Conditioned on design alterations to address serious concerns about drainage, the Flagler County Commission late Monday evening approved a 56-home subdivision on the barrier island, some 1,000 feet south of Marineland’s town limits and south of the River to Sea Preserve. The subdivision, to be managed by a property owners’ association, will be called Scenic Cove.
The 19-acre site is on the west side of State road A1A just south of already-developed Deerwood Street and Beachside Drive, two parallel parcels north of tightly-developed Hidden Treasure Drive. It stretches from A1A to the Intracoastal. All but four of the lots will be 50 feet wide, oriented north to south on the two sides of street on lots of approximate depths of 125 feet, or one-seventh an acre. (That compares with 100-foot-wide lots in Maritime Estates to the north, and is a reflection of developers increasingly favoring smaller lots in response to market demands.) Four lots oriented east to west at the western edge of the development, around a cul de sac, will front a small vegetation preserve.
There was sharp opposition to Scenic Cove’s drainage and environmental plan, but after a 70-minute hearing, the commission approved the project, with conditions, 5-0.
It was a much easier time for Ken Belshe, the developer of the 335-home Gardens subdivision on John Anderson Highway that the commission approved in 2020, but that, facing continuing opposition from Flagler Beach and John Anderson residents, had to clear several hurdles in court before construction started in earnest. But Belshe had to ease the way to approval by assuring commissioners–and assuring Commissioner Andy Dance in particular–that concerns were heard and will be addressed. Dance at one point seemed unwilling to approve the [proposal, though he ended up making the motion to do so, with his conditions.
Dance and residents raised deep concerns about flooding and drainage, with recent history in mind.
The developer’s consultant, Clint Smith, noted that “the first 40 percent or so was pretty well inundated by the flooding from Hurricane Matthew” in 2016, when the ocean in parts washed over the barrier island and devastated vegetation there. An easement along the north and south property lines would pick up water that would “run into the backyard or could run off from the adjoining property and get it to the stormwater system,” Smith said, dumping into the Intracoastal. To protect against flooding, homes will have to be built on a base elevation of at least one foot above the road level. Smith compared the “character” of the streetscaping on Beach Haven Drive, following “a common architectural theme.”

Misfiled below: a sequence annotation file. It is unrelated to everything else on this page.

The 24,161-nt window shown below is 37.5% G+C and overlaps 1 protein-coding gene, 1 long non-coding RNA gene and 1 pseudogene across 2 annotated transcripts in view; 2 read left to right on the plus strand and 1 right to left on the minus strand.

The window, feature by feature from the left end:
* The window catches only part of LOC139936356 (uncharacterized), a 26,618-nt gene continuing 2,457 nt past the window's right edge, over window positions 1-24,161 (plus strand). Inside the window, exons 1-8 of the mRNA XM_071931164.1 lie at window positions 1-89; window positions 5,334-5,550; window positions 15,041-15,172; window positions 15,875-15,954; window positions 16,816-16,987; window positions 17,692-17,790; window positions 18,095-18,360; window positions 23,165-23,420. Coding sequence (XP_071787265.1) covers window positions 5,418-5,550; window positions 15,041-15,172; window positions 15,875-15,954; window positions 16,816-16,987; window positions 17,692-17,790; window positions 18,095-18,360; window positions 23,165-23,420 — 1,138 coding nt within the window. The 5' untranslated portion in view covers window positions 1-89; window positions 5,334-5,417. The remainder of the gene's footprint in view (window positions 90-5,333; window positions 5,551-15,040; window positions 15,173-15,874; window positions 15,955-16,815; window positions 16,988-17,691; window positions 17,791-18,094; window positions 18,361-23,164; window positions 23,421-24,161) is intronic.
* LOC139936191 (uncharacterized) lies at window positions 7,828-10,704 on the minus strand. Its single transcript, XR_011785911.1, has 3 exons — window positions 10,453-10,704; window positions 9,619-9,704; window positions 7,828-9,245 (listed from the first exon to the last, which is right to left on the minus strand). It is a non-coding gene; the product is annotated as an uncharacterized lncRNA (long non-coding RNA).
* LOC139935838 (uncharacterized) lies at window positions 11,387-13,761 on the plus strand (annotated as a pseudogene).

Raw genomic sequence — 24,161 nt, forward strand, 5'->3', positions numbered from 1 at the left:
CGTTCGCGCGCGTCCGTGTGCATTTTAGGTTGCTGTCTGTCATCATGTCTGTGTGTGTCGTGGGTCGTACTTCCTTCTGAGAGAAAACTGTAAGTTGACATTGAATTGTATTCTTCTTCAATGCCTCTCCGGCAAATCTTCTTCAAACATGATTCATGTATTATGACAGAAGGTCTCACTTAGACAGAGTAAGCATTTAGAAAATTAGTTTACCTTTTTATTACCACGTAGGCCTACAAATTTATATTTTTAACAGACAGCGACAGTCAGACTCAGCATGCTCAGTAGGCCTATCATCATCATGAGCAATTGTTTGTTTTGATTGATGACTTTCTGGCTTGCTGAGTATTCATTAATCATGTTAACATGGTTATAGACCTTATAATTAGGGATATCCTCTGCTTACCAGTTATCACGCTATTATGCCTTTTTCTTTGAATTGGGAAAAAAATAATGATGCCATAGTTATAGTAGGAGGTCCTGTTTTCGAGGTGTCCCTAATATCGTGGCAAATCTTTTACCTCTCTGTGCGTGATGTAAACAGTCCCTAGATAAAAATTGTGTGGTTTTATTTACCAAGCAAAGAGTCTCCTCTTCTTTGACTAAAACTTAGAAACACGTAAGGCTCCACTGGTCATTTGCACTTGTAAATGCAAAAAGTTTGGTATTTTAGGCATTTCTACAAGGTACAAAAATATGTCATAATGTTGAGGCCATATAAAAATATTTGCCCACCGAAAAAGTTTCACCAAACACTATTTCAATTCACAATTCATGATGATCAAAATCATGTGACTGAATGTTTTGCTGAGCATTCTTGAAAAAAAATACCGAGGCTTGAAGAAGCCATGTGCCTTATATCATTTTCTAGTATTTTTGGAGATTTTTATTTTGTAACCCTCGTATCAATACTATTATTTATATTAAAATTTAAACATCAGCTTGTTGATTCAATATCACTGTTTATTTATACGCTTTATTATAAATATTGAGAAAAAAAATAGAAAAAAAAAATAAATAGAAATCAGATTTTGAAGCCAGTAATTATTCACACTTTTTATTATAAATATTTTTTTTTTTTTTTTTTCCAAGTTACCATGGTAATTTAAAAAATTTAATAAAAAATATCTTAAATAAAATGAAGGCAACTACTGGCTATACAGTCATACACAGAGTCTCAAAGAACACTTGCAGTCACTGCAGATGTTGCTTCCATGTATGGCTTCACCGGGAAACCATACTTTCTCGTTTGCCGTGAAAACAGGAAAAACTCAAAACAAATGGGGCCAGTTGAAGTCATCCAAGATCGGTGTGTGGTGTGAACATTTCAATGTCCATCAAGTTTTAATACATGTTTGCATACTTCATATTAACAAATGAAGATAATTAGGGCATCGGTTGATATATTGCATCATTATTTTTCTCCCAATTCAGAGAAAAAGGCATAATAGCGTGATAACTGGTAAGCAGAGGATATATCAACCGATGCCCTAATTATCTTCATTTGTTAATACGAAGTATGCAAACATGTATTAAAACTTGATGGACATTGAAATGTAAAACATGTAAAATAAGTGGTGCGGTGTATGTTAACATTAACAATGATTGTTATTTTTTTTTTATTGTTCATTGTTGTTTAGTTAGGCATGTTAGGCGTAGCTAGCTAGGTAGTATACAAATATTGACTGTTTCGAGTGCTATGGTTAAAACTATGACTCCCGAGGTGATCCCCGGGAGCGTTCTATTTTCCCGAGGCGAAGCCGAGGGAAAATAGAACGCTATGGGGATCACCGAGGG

Still, Dance was not convinced that the drainage system will be sufficient, or that the lots should include the drainage easements, which would narrow buildable areas. And he pressed for a tree survey before development, especially the way the drainage system is designed. “We see what happened at Beachwalk,” he said, referring to an intensive 50-home development the commission approved in 2019 in the Hammock. “By the time you put in houses on a 50 foot lot there’s nothing left. There’s no room for a tree. Even on the property line, you have to have drainage going forward and back. The reality of it is nothing’s going to be left on a 50 foot lot and the tree survey needs to be done now before the clearing goes through and we find out that nothing’s there, because then we can’t replant based on the mitigation.”
“So I don’t see this as ready for approval tonight,” Dance said at first, pressing the point about drainage and its effects on neighboring properties. “I don’t think we want to end up with a Marineland Acres on those two private developments to the north,” he said, referring to the flood-plagued subdivision the county has spent years and millions of dollars to address. “I think at this stage, not just the fact that you can say the [water management] district’s going to make sure that doesn’t happen, but for those homeowners they need a reassurance at this stage that that’s not going to happen. And I think that bit of extra design work or presentation to help alleviate their minds that they’re going to be held harmless, is helpful for us moving this forward.”
Smith said the more specific drainage design would be clearer at the next step in the development process, when the final site plan is submitted to the commission. “At this level right now, without knowing if we even have a project or not, we’re not going to spend the money to do final design, it just isn’t feasible to do that,” Smith said.